Income, or Debt-to-Income Ratio
Credit issuers also care about how much money you bring in on a regular basis. When assigning credit card limits, issuers will look at what is known as a debt-to-income ratio. Your debt-to-income ratio is simply your general income compared to the total amount of debt you owe. For example, if you have an average yearly income of $50,000, and owe a total of $12,500 in debt, your debt-to-income ratio would be about 50%.
History With the Credit Card Company
Credit card companies also care about past history. Many credit card issuers are often willing to extend better deals, including lower interest rates or a higher credit limit, to borrowers who have worked with them in the past. So, if you already have a credit card and are looking for a credit limit increase, you should definitely consider working with your current card issuer.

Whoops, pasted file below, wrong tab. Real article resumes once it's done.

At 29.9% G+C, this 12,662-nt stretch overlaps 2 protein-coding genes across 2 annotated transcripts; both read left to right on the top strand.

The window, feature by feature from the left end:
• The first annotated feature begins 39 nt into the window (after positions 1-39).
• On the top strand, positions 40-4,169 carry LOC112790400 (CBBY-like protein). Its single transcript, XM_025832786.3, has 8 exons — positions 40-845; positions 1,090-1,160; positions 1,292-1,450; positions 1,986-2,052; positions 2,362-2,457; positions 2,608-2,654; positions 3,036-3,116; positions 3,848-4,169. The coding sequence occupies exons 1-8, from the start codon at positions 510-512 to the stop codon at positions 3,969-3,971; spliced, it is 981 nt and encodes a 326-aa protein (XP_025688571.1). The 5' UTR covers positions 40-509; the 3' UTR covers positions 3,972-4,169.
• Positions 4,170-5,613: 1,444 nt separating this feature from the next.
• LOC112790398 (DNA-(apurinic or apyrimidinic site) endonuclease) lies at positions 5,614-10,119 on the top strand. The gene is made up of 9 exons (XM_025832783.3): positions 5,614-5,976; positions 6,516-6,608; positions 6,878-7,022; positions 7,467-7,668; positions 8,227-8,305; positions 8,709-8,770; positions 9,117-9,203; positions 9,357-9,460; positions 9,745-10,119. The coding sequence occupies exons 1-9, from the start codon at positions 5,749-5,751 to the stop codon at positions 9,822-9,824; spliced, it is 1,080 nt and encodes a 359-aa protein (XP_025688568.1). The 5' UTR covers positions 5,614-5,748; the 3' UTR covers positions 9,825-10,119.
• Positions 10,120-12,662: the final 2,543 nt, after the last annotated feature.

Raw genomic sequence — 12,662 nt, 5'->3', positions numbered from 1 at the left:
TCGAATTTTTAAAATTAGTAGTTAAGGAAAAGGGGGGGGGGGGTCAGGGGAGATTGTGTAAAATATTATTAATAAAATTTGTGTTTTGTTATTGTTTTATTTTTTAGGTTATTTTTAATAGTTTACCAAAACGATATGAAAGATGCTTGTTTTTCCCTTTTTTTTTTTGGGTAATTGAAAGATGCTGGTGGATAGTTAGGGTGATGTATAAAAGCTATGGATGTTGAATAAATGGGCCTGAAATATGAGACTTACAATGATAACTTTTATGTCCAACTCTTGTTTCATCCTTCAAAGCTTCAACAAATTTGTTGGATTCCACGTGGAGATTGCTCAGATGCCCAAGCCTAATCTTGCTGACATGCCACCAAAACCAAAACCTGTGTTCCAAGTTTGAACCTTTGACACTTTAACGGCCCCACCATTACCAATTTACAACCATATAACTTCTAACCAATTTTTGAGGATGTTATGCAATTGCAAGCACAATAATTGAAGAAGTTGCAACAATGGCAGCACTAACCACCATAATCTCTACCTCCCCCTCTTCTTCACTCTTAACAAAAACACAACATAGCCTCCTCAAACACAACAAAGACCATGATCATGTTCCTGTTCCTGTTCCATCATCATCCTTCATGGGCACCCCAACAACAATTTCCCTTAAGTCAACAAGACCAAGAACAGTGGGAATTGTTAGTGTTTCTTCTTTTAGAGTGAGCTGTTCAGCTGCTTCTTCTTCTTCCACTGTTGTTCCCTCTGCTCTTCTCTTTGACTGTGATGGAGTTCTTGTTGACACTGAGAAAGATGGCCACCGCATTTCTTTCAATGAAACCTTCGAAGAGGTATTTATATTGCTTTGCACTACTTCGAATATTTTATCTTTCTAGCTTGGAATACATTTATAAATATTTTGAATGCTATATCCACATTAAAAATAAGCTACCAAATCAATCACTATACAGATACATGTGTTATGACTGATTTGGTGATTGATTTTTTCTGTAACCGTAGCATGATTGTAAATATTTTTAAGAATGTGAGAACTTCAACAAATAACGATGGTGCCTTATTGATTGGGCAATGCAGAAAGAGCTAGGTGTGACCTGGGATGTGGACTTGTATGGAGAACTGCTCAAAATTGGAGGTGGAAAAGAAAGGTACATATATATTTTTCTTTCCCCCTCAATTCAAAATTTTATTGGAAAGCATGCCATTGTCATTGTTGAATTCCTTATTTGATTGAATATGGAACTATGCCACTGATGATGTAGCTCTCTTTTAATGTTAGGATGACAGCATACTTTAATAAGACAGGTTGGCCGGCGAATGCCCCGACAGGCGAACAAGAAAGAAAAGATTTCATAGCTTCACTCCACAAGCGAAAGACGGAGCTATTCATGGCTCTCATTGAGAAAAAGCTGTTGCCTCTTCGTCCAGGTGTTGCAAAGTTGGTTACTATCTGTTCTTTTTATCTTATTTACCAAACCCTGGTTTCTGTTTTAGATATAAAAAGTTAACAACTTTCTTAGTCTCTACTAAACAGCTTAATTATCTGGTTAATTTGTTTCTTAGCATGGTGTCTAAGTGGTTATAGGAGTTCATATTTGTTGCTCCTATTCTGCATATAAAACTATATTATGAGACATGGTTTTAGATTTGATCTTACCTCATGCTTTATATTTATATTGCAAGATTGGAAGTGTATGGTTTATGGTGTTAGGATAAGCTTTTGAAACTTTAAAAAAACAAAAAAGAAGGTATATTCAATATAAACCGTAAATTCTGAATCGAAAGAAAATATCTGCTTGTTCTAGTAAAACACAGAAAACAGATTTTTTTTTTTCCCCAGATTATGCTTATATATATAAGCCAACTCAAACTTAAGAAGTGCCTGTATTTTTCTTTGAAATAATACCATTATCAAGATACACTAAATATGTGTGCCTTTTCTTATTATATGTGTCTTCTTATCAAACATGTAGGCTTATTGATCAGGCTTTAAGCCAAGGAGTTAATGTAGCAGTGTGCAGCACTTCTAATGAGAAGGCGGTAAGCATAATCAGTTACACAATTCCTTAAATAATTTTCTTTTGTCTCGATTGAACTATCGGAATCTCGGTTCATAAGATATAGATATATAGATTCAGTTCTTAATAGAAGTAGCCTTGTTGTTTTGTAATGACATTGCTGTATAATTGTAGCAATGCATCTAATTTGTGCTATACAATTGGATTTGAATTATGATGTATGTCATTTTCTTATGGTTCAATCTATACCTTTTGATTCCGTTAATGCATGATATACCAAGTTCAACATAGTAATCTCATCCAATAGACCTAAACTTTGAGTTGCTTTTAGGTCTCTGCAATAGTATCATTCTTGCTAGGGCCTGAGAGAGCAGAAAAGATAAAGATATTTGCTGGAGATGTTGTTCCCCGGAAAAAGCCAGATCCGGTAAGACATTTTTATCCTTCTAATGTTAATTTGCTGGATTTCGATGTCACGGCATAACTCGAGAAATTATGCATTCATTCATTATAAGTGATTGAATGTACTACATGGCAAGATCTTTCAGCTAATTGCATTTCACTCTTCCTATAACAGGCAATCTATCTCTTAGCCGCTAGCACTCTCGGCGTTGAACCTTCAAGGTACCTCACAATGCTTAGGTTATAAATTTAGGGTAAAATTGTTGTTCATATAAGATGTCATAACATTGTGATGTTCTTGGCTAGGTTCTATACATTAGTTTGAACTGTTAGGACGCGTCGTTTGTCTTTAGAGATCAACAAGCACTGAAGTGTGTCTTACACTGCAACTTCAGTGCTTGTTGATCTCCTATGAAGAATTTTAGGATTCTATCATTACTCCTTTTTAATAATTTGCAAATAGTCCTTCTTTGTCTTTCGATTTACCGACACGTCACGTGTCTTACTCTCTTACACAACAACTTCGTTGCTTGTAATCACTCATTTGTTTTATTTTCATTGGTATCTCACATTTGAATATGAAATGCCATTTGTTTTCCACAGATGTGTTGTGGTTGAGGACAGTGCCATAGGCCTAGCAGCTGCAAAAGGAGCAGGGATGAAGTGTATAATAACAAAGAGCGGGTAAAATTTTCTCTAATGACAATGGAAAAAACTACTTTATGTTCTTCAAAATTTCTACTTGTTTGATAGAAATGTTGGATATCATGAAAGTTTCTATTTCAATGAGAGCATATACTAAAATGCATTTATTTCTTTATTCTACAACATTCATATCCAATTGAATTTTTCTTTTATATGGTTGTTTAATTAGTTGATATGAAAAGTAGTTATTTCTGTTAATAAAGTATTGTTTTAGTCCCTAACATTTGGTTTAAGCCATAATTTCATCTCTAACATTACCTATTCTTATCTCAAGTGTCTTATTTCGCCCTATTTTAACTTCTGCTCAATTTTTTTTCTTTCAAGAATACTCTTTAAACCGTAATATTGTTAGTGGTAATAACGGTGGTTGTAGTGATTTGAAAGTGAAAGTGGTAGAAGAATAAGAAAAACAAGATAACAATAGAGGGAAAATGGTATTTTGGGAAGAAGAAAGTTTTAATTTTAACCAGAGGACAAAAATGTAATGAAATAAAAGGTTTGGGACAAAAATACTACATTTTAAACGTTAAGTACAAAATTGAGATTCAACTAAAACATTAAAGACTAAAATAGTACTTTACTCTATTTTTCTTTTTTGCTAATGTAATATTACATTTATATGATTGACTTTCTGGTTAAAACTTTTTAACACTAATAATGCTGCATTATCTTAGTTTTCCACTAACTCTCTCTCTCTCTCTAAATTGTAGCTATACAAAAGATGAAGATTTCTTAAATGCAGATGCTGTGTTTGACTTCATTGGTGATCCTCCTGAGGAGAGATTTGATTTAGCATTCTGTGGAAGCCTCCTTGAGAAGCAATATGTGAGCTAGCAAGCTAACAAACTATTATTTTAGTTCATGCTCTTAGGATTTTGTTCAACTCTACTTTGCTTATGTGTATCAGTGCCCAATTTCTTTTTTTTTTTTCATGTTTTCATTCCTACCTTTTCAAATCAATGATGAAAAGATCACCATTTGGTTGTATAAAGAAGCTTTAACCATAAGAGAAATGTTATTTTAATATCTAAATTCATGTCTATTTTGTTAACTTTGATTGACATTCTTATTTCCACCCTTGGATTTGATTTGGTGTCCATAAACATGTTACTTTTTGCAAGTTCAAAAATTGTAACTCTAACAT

Your first credit card limit may not be very high because there isn’t a lot of solid credit history backing up your financial profile. As time goes on and you use your financial accounts responsibly, you should be able to gain access to a higher credit limit.
Current Condition of the Market
Current economic conditions also affect the kinds of credit limits a credit card issuer can offer. If the market isn’t doing so well, card issuers may be forced to only work with high-interest rates and low credit limits. But, if the market is in good condition, issuers have the freedom to extend higher limits at lower rates.
How Do I Get a Credit Limit Increase?
Borrowers may receive an increase on their initial credit limit automatically from their credit card issuer or lender. Card issuers may increase a credit limit automatically if they see the account holder:
- Has an increase in their amount of regular income.
- Has improved their credit score.
- Are successfully paying off debts.